What Dave has that Elon doesn’t

And how that leads to the world’s richest man getting booed relentlessly at a comedy show.

Elon Musk frowning and wearing an "Occupy Mars" t-shirt; Dave Chappelle frowning wearing a grey suit...
Michael Gonzalez/Getty Images; Gemunu Amarasinghe/AP/Shutterstock
Bad Men

On Sunday morning, at 2:49am local time at Twitter headquarters in San Francisco, Elon Musk tweeted, “My pronouns are Prosecute/Fauci.” It was exactly the kind of unfunny, unoriginal “joke” that’s become emblematic of Musk’s transformation into right-wing troll — and yet, it did some level of numbers on the platform he now lords over.

That night, Musk tried to wrap up a whirlwind day of rebranding himself as Twitter’s new king of cringe by taking the stage during Dave Chappelle’s performance at the Chase Center in San Francisco. By all accounts, this should have been a grand slam for Musk. He’s on home turf in Silicon Valley, and no matter how blue the city might be politically, these were folks attending a Dave Chappelle show. Chappelle is no stranger to shifts toward the reactionary right, as he took $120 million from Netflix and gave the platform six comedy specials in which he increasingly tried to work through his own personal grievances with trans people.

If there was ever an audience primed to hear Musk make the pronoun joke, it was Chappelle’s. And yet…

As Chappelle closed his set, he introduced Musk to the 18,000-seat arena by saying, “Ladies and gentlemen, make some noise for the richest man in the world.” By the time the crowd realized he meant Musk, the boos started raining down. And they kept coming, reportedly for a solid 10 minutes.

Chappelle is no stranger to this type of situation. He himself got showered with boos while at his alma mater last year, and he still tanks the occasional show despite more than three decades of experience at the mic. But there was nothing he could do to stop the crowd from serenading Musk with their disapproval. Chappelle cracked that the people booing “have terrible seats” and said that Musk’s whole business model is “Fuck Earth, I’m leaving anyway,” so why would Musk care about the opinion of these poor booing earthlings?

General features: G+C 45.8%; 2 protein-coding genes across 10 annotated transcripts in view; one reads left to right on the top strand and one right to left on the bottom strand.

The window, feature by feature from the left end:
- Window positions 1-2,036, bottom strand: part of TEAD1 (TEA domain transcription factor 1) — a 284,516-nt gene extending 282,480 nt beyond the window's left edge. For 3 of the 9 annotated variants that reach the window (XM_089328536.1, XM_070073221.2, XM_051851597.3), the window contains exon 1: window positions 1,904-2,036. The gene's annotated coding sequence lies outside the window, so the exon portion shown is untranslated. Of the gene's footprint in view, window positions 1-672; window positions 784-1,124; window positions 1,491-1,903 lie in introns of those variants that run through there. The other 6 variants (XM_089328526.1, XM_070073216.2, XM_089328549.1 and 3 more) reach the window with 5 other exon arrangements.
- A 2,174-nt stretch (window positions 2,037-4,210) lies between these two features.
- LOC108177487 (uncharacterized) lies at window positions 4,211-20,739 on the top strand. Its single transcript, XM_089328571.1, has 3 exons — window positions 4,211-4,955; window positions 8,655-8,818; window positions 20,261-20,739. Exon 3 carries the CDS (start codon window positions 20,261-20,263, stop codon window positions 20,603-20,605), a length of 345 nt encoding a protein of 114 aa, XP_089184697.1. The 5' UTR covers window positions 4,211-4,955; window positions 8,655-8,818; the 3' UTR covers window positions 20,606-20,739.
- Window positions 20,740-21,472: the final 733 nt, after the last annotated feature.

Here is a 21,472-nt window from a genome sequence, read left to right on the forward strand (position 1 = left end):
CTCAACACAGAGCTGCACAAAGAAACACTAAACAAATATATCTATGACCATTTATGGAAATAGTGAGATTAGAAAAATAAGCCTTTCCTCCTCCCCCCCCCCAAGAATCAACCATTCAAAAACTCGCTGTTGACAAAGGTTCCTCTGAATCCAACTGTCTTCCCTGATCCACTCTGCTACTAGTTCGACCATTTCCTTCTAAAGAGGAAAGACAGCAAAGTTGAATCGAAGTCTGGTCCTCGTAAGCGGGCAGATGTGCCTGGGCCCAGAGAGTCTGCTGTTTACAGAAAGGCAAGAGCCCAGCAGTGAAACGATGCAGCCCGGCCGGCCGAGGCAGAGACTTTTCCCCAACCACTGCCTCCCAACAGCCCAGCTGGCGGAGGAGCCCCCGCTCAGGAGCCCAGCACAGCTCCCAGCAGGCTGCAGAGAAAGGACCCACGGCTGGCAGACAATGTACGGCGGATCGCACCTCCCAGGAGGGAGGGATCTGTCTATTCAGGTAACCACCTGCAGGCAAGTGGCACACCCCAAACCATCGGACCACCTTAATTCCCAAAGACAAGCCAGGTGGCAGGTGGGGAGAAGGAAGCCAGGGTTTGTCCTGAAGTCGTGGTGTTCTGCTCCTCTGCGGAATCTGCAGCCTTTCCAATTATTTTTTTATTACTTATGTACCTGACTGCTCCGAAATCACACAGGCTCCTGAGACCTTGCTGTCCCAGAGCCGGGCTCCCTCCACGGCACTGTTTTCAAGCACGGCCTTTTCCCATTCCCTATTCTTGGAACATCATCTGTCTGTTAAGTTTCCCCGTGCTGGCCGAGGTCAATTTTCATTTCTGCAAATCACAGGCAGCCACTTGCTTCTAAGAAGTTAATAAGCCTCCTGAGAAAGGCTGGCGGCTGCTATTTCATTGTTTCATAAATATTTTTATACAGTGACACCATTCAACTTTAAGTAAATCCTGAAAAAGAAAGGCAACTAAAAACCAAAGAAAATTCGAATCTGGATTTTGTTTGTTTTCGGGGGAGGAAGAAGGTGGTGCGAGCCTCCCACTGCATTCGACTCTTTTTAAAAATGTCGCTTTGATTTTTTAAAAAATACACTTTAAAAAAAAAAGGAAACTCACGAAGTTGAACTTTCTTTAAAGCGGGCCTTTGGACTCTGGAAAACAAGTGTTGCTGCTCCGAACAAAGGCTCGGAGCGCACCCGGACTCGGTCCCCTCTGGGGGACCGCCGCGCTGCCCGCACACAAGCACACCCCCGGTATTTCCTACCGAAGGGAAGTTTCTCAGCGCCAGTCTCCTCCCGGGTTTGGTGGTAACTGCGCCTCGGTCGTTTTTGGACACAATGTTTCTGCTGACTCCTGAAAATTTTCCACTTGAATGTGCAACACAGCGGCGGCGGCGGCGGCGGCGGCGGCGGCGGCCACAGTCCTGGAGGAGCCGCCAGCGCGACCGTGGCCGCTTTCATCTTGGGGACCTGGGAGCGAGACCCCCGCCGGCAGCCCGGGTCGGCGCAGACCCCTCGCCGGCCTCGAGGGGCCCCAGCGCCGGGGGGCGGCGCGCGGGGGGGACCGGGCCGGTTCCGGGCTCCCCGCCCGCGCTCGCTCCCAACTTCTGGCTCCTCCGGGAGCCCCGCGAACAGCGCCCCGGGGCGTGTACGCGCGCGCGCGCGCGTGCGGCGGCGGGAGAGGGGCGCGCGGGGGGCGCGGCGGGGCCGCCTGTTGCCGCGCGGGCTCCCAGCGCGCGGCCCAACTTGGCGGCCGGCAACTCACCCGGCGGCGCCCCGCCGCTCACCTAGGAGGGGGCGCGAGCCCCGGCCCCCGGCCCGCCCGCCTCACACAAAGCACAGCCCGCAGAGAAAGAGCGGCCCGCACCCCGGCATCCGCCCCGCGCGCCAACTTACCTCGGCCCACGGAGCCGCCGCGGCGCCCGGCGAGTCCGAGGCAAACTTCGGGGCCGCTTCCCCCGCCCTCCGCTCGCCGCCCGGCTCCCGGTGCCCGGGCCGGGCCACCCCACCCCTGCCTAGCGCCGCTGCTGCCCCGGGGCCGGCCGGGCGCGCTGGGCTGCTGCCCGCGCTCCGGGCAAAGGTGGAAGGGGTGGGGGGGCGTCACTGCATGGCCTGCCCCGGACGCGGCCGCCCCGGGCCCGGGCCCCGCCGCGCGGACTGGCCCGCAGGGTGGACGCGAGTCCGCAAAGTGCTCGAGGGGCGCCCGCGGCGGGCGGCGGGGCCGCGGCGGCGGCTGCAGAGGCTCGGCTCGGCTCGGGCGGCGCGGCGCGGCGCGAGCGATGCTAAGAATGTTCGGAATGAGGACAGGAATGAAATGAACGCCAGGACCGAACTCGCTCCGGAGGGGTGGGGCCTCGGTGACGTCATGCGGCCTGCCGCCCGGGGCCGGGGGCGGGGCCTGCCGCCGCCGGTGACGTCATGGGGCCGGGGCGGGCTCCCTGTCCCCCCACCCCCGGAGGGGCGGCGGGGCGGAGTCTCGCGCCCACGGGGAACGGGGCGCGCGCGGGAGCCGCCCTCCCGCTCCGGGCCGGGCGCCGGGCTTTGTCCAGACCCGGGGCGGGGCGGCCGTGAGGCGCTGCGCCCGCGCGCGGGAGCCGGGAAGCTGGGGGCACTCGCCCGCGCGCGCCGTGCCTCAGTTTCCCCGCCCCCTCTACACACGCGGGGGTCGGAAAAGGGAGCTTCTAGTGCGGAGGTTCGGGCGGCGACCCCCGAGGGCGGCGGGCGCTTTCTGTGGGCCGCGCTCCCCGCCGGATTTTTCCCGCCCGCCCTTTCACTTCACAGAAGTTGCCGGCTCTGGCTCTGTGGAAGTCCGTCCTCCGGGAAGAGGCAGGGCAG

While the comedian’s filibustering managed to get some laughs, every single time Musk lifted the mic, the boos returned. It got so bad that Musk asked, with an air of desperation in his voice, “Dave, what should I say?”

The answer was nothing, because there was not a damn thing Musk could do to win over the crowd. Not even having him shout “I’m rich, bitch!”, despite the catchphrase having Borat’s “My wife” levels of cultural ubiquity — the type of thing you’ve heard whether or not you’ve ever seen an episode of Chappelle’s Show.

The moment was a fascinating one, a bit of a reality check for Musk. (Though, to be clear, he’s certainly not learning any lessons from it. Musk spent Monday tweeting about “the woke mind virus” and claiming that 90% of the audience was cheering and the 10% that booed were just “unhinged leftists.”) Twitter isn’t real life. While Musk might be able to rack up likes and laughing emoji quote tweets from his groupies and reply guys, the same instant gratification isn’t guaranteed once he logs off.